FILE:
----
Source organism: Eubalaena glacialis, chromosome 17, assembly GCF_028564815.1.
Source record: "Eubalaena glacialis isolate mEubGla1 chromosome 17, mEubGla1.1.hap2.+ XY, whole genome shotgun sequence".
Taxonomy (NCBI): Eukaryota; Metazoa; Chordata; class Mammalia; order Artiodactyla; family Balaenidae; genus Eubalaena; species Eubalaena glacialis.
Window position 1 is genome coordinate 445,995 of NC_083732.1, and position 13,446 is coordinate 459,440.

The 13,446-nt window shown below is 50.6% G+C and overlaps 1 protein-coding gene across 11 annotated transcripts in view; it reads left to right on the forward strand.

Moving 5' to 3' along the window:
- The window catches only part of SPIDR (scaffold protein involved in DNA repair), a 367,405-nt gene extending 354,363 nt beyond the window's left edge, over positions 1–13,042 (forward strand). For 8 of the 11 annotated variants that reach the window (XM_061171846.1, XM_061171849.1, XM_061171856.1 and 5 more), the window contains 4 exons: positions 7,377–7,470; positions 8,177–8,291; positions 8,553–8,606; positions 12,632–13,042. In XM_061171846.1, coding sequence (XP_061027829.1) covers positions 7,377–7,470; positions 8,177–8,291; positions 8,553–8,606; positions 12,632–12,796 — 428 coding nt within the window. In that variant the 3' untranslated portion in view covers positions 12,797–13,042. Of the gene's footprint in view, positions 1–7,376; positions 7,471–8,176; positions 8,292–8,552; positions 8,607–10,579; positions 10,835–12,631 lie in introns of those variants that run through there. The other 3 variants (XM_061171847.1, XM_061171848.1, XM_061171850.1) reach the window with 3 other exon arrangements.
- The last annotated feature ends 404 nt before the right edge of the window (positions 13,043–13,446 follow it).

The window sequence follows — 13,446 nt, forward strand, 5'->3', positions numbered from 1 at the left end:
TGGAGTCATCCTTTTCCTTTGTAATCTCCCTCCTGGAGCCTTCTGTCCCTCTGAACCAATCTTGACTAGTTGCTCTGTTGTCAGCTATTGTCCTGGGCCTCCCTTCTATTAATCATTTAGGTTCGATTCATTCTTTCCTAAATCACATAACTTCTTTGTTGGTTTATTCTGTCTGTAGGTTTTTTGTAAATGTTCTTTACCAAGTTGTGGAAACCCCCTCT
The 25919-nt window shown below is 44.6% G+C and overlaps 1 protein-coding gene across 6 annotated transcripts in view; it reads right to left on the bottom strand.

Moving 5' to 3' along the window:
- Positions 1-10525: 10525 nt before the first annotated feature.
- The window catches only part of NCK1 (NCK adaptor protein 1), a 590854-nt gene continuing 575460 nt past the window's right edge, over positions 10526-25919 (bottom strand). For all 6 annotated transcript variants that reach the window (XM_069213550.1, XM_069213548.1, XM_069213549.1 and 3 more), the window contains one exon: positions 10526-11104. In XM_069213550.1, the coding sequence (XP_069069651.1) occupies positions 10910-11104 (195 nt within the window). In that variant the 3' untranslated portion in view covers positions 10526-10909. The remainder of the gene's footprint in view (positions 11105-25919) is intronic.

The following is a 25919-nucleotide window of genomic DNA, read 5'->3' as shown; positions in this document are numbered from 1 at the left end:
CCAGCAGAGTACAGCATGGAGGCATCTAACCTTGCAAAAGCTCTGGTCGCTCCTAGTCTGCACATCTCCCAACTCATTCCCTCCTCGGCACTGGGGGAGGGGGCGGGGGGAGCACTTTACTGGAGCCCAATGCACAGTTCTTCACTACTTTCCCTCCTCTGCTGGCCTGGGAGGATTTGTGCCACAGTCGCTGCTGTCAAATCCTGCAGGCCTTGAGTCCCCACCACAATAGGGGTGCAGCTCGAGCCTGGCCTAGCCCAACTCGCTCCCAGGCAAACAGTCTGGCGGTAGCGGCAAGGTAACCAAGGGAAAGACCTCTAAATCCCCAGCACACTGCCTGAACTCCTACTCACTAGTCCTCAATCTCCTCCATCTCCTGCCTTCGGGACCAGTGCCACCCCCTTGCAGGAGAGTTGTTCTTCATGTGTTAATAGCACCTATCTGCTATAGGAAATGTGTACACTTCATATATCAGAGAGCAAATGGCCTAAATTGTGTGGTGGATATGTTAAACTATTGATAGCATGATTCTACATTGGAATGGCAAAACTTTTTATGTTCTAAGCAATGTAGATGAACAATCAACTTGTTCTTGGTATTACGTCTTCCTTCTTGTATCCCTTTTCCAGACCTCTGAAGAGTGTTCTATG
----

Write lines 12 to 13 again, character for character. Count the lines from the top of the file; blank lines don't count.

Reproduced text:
Moving 5' to 3' along the window:
- Positions 1-10525: 10525 nt before the first annotated feature.